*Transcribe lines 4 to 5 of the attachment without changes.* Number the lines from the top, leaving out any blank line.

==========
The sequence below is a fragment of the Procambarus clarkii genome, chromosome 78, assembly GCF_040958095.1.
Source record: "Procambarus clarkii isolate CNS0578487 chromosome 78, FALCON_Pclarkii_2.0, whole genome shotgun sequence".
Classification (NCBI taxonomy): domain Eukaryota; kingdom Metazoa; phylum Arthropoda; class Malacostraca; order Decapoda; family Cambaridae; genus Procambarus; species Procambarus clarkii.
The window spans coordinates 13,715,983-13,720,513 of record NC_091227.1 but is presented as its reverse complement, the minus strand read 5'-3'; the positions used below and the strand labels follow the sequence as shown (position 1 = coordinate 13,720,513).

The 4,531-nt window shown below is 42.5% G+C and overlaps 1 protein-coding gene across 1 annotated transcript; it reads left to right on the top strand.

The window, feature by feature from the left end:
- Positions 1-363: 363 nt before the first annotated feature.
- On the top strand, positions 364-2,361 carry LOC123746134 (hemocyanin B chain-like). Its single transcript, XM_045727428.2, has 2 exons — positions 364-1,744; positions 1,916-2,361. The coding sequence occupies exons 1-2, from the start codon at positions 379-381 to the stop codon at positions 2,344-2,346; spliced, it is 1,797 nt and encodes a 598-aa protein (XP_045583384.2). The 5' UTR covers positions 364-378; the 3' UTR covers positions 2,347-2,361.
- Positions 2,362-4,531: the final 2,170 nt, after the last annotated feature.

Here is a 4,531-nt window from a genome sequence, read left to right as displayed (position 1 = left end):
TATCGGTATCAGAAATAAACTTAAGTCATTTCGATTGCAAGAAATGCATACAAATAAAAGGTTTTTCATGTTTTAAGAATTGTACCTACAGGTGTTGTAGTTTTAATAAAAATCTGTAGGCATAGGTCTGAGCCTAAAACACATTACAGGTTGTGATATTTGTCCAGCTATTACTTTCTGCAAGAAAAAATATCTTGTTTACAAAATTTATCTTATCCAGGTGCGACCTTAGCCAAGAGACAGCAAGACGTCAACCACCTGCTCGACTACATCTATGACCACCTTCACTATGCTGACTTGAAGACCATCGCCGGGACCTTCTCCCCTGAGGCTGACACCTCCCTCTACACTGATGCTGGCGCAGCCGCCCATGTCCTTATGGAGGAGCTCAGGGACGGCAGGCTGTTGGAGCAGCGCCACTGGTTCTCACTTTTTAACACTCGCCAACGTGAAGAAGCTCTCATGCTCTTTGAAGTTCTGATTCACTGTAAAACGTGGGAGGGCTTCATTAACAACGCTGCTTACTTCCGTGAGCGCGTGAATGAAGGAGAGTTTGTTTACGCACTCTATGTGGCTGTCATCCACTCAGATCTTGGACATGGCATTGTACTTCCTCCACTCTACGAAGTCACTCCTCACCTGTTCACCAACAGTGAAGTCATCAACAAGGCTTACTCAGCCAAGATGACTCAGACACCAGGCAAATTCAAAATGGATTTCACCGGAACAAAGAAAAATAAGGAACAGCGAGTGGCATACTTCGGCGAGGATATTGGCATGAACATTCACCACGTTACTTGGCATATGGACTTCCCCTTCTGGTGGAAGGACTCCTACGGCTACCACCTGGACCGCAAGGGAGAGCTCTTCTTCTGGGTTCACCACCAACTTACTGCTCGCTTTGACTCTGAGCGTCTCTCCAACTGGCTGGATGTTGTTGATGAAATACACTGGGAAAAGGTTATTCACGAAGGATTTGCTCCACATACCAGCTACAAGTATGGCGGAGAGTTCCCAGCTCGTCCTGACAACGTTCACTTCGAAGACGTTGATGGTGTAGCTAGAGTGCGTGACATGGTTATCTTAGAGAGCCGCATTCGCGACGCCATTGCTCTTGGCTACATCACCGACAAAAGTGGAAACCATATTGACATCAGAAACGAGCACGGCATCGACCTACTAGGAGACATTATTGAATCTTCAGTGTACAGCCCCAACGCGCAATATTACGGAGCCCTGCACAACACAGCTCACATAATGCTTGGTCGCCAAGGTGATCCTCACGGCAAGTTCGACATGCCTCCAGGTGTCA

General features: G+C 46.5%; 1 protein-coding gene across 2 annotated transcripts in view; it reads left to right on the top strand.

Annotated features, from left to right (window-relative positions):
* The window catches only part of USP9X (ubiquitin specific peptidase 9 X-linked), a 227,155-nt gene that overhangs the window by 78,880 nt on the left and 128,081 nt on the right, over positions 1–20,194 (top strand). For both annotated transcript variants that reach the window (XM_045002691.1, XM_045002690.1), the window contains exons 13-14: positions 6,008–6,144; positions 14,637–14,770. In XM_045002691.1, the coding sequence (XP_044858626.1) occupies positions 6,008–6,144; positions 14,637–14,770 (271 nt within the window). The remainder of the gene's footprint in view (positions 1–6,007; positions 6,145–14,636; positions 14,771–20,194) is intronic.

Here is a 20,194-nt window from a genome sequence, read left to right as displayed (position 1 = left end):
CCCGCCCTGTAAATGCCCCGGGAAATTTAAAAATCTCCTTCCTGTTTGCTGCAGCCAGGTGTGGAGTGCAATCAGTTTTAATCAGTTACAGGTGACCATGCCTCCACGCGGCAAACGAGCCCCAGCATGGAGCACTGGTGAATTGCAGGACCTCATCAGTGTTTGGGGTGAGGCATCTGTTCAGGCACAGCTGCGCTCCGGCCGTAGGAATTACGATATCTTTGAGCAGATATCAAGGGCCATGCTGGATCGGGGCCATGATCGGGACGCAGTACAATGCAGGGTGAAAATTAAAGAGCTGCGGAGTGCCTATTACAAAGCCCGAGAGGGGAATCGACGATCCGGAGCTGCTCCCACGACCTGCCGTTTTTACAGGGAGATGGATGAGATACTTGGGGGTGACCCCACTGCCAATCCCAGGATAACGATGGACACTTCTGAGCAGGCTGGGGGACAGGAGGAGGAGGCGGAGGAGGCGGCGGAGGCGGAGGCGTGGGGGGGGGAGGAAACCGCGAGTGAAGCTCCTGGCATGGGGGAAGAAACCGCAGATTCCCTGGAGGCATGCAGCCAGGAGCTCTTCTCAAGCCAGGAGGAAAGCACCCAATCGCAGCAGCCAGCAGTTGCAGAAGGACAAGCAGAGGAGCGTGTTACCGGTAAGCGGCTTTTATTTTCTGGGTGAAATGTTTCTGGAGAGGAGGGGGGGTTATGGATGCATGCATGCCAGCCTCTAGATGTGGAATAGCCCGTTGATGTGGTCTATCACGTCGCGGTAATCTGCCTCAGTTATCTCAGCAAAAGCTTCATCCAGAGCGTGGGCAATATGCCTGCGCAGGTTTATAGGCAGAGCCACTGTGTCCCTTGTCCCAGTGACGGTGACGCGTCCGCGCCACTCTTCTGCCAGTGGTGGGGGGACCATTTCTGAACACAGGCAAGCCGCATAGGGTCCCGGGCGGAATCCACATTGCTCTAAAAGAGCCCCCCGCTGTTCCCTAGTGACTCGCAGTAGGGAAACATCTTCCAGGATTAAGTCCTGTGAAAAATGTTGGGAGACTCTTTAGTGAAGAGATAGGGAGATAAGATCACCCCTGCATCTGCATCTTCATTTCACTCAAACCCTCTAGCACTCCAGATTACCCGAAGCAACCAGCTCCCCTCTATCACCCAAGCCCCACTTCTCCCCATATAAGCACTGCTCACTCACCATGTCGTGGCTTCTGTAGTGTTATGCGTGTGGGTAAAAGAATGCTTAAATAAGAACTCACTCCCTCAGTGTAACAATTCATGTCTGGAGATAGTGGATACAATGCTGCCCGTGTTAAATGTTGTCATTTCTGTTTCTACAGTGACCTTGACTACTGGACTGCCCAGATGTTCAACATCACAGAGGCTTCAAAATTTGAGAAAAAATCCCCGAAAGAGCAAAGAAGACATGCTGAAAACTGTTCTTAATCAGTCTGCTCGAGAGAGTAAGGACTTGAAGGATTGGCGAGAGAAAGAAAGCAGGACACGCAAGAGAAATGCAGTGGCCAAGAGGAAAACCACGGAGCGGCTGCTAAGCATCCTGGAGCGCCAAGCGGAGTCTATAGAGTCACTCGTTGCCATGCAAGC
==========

The window spans coordinates 13,715,983-13,720,513 of record NC_091227.1 but is presented as its reverse complement, the minus strand read 5'-3'; the positions used below and the strand labels follow the sequence as shown (position 1 = coordinate 13,720,513).

The 4,531-nt window shown below is 42.5% G+C and overlaps 1 protein-coding gene across 1 annotated transcript; it reads left to right on the top strand.